X-Ray Scattering

X-Ray Diffraction (XRD)

X-ray Diffraction is an analytical technique that utilizes an inherent property of the x-ray beam - the wavelength - and the laws of physics that determine how that beam interacts with matter to characterize materials. Classically, the technique has been applied primarily to well-ordered crystalline materials to determine crystal structures, identify phase composition, measure stress, preferred orientation and crystallinity, but the field also encompasses the characterization of non- or semi-crystalline materials via small angle x-ray scattering (SAXS). Scattering experiments at very small angles can study electron density structures in materials on size scales greater than the electron density contrast due to atomic ordering observed in diffraction from crystalline materials and can provide information on size, shape, and distribution of electron density contrasted domains in polymers, dilute suspensions, gels, emulsions and more. Diffuse scattering to wide angles can study atomic structure in non-crystalline materials.

Instrumentation

MCL maintains multiple X-Ray Diffractometers.

  • PANalytical XPert Pro MPD theta-theta Diffractometer (N-008 MSC Bldg)
  • PANalytical Empryean X-Ray Diffractometer (N-008 MSC Bldg)
  • PANalytical X'Pert3 MRD 4-circle / High Resolution (N-008 MSC Bldg)
  • Rigaku DMAX-Rapid II Microdiffractometer (N-008 MSC Bldg)
  • XENOCS Xeuss 2.0 (N-008 MSC)
  • Multiwire Backreflection Laue (N-008 MSC Bldg)
Sample Requirements

Sample requirements vary widely with instrument and the analysis required. Please contact a technical staff member to discuss your needs.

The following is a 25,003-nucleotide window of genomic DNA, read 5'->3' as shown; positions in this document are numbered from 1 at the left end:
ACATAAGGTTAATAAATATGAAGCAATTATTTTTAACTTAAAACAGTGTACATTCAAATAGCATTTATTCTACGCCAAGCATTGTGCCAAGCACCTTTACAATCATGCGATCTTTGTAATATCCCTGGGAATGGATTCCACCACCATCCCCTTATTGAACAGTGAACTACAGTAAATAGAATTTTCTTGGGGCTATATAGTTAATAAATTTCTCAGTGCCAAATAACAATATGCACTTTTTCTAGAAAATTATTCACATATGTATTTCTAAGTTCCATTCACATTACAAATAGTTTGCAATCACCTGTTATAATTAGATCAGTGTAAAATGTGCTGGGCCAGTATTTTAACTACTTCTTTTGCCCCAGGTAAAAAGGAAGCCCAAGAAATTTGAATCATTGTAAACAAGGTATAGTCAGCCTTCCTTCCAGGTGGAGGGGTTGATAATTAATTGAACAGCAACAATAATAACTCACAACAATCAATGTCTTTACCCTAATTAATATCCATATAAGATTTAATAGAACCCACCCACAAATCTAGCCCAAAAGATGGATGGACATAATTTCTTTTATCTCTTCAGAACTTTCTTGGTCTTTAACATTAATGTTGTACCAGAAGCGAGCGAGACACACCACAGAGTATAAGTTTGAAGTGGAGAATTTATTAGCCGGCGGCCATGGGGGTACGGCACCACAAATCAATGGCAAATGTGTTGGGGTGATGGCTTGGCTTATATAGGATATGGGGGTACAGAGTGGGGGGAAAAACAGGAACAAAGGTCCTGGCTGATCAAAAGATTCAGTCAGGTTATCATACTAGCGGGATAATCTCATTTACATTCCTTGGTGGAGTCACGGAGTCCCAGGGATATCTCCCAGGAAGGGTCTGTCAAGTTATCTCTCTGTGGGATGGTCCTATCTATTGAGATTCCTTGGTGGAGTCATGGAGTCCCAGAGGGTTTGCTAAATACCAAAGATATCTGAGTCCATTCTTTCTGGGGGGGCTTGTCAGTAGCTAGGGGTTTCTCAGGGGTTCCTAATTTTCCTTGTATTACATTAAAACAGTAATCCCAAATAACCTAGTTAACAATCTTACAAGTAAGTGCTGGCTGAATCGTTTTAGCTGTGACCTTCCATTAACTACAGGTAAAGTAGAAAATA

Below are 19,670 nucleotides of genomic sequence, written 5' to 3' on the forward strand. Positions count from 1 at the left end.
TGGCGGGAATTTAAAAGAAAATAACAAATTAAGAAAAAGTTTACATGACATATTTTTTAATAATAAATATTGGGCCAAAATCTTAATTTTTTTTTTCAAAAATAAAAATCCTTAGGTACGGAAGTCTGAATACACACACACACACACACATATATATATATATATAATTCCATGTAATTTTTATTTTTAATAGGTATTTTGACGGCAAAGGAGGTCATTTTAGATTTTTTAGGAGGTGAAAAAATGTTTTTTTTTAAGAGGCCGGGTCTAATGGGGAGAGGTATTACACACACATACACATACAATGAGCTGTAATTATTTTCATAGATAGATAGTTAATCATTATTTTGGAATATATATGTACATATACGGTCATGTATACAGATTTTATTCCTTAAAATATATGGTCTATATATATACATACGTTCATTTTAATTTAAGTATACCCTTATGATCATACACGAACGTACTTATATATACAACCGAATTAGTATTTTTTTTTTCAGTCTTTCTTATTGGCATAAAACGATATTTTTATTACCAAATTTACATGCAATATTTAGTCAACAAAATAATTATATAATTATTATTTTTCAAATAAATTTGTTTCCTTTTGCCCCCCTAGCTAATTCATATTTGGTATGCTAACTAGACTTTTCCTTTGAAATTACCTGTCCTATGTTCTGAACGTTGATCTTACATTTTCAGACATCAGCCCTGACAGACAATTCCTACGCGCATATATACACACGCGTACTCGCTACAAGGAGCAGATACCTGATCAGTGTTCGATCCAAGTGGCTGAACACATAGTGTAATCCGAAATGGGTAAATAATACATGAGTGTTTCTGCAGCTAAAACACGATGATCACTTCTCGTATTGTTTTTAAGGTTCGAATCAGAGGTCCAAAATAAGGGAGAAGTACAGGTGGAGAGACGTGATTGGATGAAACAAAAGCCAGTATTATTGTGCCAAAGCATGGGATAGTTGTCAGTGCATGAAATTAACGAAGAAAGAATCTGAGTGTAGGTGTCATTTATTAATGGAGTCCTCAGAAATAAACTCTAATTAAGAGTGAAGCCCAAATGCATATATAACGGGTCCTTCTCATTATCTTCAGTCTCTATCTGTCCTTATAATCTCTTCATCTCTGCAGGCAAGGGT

User Policies, Procedures, and Training

All users of analytical x-ray systems at Penn State are required to complete x-ray safety training through Environmental Health and Safety (EHS) prior to receiving instrument training. For more information on these requirements, see the EHS web site. Equipment training is provided at the hourly rate for equipment and analyst. Group training is available and can reduce cost per student significantly. Contact a technical staff member for more information.

Instrument Source Goniometer Optics Focus Mode Detector Applications
PANalytical XPert Pro MPD Cu theta-theta para-focusing/parallel beam line Reflection PIXcel 1D powder/bulk/thin film
PANalytical Empryean Cu, Mo theta-theta para-focusing line Reflection PIXcel 3D powder/bulk
PANalytical X'Pert3 MRD Cu 4-circle high resolution/para-focusing/focusing lens line/point Reflection (1) PIXcel 3D and (1) Mini-prop Xe bulk/thin film
Rigaku DMAX-Rapid II Cu, Mo omega/phi rotation microfocus collimation point - microfocus Reflection or Transmission Curved image plate powder/bulk/thin film/single crystal
XENOCS Xeuss 2.0* SAXS/WAXS Cu none collimation scatterless slits - point Transmission and GIXRD Dectris Pilatus 200K polymers, nanoparticles, nanocomposites, etc.
Multiwire Laue white 3-axis collimation point Back-reflection Multiwire area single crystal

*coming Jan/Feb 2017

Small Angle X-Ray Scattering (SAXS)

SAXS uses Cu Ka X-ray scattering at very small angles to probe structure in zones of electron density contrast with sizes in the range of 1nm to 100nm. Such structures can include particulate systems, multi-phase systems, pore structures, emulsions, biological and cellular structures and others. Information about size, shape, dispersity, periodicity, interphase boundary area and solution properties can be obtained. Specimens may be solids, films, powders, liquids, gels, crystalline or amorphous. Applications in polymers and biological samples are abundant and well known.

Typical Applications
  • Structure in polymers, polymer blends, solutions, copolymer
  • Biological membrane structures
  • Structure of catalysts, xerogels, functionalized silica, coal and other porous materials
  • Nano precipitate size and dispersity in alloys
Sample Requirements

Solids and films must be thin enough to be X-ray transparent and thick enough to present adequate sample volume in transmission. Estimates of nominal thickness are 1-2 mm for polymers and biological samples, 0.3 - 0.8 mm for ceramics, 0.05 - 0.2 mm for metals and alloys, 1 mm for water solutions and 1.5-2 mm for organic solvent solutions. The area required is as small as 1 mm2. The beam cross section is approximately 0.8 mm diameter.